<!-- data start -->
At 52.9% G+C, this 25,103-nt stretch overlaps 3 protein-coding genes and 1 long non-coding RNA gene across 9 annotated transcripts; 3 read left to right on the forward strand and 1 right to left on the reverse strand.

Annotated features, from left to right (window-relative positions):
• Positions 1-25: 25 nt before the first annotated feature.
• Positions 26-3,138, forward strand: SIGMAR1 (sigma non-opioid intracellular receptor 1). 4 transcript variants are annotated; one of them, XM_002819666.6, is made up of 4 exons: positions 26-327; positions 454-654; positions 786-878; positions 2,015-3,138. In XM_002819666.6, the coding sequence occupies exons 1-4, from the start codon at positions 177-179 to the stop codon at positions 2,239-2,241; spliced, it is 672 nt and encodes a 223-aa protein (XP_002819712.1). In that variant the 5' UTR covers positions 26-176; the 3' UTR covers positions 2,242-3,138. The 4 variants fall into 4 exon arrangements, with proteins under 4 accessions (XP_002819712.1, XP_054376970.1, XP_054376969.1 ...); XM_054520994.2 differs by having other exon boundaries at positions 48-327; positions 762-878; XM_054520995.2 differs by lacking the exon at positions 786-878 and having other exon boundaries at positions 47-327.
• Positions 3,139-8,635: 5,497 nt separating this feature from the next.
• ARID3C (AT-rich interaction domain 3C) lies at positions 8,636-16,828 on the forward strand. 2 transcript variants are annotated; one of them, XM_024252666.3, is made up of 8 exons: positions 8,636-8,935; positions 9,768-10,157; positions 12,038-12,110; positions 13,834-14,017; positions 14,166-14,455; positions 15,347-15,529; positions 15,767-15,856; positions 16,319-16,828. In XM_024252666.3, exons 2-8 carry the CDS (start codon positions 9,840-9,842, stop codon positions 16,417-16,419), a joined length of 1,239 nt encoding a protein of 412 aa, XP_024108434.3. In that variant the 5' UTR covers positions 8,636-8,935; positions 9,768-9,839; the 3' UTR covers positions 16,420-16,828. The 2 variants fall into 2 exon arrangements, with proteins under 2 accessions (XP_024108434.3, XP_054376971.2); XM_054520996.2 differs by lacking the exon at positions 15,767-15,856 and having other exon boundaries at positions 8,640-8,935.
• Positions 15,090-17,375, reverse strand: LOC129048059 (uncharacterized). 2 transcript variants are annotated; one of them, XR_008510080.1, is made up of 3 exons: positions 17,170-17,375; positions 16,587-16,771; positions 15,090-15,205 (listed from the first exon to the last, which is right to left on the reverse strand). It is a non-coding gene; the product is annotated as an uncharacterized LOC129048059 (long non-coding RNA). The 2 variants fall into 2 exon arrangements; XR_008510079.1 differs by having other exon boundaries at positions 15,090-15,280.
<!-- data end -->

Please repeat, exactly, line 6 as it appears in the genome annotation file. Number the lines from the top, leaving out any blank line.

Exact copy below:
• ARID3C (AT-rich interaction domain 3C) lies at positions 8,636-16,828 on the forward strand. 2 transcript variants are annotated; one of them, XM_024252666.3, is made up of 8 exons: positions 8,636-8,935; positions 9,768-10,157; positions 12,038-12,110; positions 13,834-14,017; positions 14,166-14,455; positions 15,347-15,529; positions 15,767-15,856; positions 16,319-16,828. In XM_024252666.3, exons 2-8 carry the CDS (start codon positions 9,840-9,842, stop codon positions 16,417-16,419), a joined length of 1,239 nt encoding a protein of 412 aa, XP_024108434.3. In that variant the 5' UTR covers positions 8,636-8,935; positions 9,768-9,839; the 3' UTR covers positions 16,420-16,828. The 2 variants fall into 2 exon arrangements, with proteins under 2 accessions (XP_024108434.3, XP_054376971.2); XM_054520996.2 differs by lacking the exon at positions 15,767-15,856 and having other exon boundaries at positions 8,640-8,935.